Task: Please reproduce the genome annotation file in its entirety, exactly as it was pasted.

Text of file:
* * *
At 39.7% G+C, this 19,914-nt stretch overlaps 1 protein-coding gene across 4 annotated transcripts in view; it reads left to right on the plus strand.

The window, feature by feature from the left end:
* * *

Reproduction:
At 39.7% G+C, this 19,914-nt stretch overlaps 1 protein-coding gene across 4 annotated transcripts in view; it reads left to right on the plus strand.

The window, feature by feature from the left end: